Our woodlot lies quiet this time of year. There have been numerous wind storm that have snapped trees or uprooted them completely and they rest where they have fallen, a crisscross graveyard of trunks that block paths and thwart us on the trails. Years of leaves have fallen undisturbed, settling into a cushiony duff that is spongy underfoot, almost mattress-like in its softness, yet rich and life-giving to the next generation of trees.
We’ve intentionally left this woods alone for over a decade. When we purchased this farm, cows had the run of the woods, resulting in damage to the trees and to the undergrowth. We fenced off the woods from the fields, not allowing our horses access. It has been the home for raccoon, deer and coyotes, slowly rediscovering its natural rhythms and seasons.
It feels like time to open the trails again. We’ve cut through the brush that has grown up, and are cutting through the fallen trunks to allow our passage.
We bought this farm from 82 year old Morton Lawrence who loved every tree here. After spending 79 years on this farm, he treasured each one for its history, its fruit, its particular place in the ground, and would only use the wood if God had felled the tree Himself. Morton directed us to revere the trees as he had, and so we have. When he first took us on a tour of the farm, it was in actuality a tour of the trees, from the large walnuts in the front yard, to the poplars along the perimeter, to the antique apples, cherries and pear, the filbert grove, the silver plum thicket, as well as the mighty seventy plus year old Douglas fir, Western hemlock and Red cedar trees reestablished after the original logging in the early twentieth century. The huge old stumps still bore the carved out eight inch notches for the springboards on which the lumbermen balanced to cut away with their axes at the massive diameter of the trees.
He led us to a corner of the woods and stood beneath a particular tree, tears streaming down his face. He explained this was where his boy Lawton had hung himself, taking his life at age fourteen, in 1967. Morton still loved this tree, as devastating as it was to lose his son from one of its branches so unexpectedly. He stood shaking his head, his tears dropping to the ground. I knew his tears had watered this spot often over the years. He looked at our boys—one a two year old in a pack on my back, and the other a four year old gripping his daddy’s hand—and told us he wished he’d known, wished he could have understood his son’s despair, wished daily there was a way to turn back the clock and make it all turn out differently. He wanted us to know about this if we were to own this woods, this tree, this ground, with children of our own to raise here. I was shaken by such raw sharing and the obvious sacredness of the spot. Though Lawton lay buried in a nearby neighborhood cemetery, a too-young almost-man lost forever for reasons he never found to express to others, it was as if this spot, now hallowed by his father’s tears, was his grave. This tree witnessed his last act and last breath on earth.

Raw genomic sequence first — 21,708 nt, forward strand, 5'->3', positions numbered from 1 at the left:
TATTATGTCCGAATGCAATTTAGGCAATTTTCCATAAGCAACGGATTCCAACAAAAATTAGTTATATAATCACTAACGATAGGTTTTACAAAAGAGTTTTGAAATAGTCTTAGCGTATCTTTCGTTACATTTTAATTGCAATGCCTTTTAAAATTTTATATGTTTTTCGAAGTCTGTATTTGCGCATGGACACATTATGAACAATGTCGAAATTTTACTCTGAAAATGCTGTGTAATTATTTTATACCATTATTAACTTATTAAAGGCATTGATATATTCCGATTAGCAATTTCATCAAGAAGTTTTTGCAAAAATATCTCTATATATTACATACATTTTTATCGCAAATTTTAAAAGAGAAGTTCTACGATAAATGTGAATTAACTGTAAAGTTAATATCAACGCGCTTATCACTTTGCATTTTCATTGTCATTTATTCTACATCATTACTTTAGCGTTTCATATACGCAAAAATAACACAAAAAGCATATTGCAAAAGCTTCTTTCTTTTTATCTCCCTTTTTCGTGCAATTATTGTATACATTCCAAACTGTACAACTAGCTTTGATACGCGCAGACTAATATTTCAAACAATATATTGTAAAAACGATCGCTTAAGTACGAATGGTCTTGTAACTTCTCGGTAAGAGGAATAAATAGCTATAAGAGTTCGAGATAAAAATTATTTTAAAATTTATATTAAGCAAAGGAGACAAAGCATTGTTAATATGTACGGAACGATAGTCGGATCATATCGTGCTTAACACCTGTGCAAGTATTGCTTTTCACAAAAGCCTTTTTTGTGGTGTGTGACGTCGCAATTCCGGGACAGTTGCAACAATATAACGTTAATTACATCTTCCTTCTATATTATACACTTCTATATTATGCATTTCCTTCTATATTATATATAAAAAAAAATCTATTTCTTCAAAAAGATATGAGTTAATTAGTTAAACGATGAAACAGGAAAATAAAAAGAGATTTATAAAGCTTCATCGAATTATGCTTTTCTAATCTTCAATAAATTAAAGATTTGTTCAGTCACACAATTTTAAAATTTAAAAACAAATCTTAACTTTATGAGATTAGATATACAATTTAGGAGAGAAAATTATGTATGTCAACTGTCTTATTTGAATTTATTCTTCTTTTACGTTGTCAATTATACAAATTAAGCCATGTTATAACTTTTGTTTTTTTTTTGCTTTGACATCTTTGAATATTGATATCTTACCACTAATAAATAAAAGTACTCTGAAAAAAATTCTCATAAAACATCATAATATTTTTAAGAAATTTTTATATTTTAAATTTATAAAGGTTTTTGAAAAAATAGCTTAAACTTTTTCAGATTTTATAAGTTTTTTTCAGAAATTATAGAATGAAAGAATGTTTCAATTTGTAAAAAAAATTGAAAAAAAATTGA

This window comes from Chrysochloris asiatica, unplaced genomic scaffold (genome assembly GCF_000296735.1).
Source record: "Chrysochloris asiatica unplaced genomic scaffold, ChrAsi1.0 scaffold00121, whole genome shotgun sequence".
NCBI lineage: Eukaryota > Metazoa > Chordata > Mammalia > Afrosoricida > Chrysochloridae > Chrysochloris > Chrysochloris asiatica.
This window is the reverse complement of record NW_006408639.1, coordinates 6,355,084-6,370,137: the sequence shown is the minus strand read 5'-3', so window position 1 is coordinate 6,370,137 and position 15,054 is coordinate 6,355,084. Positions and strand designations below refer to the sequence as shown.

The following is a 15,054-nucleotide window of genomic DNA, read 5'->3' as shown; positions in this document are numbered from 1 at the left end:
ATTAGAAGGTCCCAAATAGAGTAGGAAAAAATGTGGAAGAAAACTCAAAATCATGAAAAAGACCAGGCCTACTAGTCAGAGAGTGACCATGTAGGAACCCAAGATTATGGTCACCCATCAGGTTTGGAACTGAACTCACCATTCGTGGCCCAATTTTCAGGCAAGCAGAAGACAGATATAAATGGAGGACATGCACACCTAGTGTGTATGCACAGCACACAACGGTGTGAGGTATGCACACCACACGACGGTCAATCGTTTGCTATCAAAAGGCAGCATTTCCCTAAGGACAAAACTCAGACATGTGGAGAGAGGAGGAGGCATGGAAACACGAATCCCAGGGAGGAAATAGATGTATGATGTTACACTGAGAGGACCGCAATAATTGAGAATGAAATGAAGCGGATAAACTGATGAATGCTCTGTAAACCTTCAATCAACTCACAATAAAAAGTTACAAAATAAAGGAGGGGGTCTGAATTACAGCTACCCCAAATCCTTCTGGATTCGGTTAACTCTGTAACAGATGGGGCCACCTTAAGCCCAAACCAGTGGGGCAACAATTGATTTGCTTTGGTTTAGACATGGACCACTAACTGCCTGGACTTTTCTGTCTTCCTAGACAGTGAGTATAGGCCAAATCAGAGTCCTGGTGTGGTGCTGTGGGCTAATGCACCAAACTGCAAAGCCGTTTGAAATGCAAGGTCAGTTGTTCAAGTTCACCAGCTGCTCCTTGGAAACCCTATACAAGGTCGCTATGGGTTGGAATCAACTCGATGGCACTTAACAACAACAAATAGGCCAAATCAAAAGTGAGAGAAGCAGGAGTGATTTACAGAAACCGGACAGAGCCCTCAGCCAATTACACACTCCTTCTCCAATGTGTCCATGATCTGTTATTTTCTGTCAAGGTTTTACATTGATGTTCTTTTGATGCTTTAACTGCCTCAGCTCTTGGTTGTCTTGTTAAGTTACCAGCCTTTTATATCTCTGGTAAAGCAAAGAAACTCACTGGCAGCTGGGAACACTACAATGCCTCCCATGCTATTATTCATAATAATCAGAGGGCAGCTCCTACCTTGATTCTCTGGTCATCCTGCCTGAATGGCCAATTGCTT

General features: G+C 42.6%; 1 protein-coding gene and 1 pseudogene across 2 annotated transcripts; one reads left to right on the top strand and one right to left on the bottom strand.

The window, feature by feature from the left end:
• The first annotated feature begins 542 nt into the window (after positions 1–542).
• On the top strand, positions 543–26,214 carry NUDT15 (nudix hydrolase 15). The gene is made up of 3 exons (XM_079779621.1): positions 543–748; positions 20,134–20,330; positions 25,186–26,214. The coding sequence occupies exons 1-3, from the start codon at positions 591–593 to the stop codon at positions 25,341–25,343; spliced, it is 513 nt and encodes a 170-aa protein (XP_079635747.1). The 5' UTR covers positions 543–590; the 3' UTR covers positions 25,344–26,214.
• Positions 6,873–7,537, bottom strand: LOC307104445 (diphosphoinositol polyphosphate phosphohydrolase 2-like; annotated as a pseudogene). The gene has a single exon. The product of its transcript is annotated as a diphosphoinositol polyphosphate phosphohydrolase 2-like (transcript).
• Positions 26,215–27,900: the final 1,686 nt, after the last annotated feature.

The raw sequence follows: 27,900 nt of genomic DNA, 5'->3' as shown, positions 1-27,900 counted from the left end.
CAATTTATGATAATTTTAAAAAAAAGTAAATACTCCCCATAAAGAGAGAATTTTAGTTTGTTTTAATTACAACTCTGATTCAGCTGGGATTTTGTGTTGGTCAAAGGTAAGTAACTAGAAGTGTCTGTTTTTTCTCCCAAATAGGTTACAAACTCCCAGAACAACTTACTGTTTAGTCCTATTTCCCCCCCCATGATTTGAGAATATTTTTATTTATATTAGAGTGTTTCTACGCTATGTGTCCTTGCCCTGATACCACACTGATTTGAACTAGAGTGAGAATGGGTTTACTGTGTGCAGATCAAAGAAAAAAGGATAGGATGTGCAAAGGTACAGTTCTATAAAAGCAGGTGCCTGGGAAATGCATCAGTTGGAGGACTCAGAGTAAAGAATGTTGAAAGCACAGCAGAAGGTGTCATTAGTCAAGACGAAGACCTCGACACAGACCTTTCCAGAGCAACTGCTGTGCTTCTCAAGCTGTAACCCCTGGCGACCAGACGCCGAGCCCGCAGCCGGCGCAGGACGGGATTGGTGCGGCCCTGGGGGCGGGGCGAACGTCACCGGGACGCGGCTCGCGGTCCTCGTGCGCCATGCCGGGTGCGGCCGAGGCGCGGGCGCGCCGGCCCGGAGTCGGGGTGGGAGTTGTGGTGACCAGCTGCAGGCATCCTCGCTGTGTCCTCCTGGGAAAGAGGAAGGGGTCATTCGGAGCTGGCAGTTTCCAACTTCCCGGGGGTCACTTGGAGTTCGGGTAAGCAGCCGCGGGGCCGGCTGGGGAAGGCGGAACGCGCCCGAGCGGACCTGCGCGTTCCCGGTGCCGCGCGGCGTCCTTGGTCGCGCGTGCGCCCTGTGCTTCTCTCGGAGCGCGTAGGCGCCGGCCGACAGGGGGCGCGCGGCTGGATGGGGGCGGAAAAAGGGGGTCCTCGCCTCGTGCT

We have left the woods untouched until now in our effort to let it restore and heal, and to allow that tree to become surrounded by new growth and life. We have told Lawton’s story to our children and are reminded of the precious gift of life we have been given, and that it must be treasured and clung to, even in our darkest moments. Morton’s tears watering this woods are testimony enough of his own clinging to life, through his faith in God and in respect to the memory of his beloved boy.
Morton and his wife Bessie now share the ground with Lawton, reunited again a few miles away from our home that was theirs for decades. Their woods is reopening to our feet, allowing us passage again, and despite the darkness that overwhelms it each winter, the woods bear life amidst the dying as a forever reminder. And we will not forget.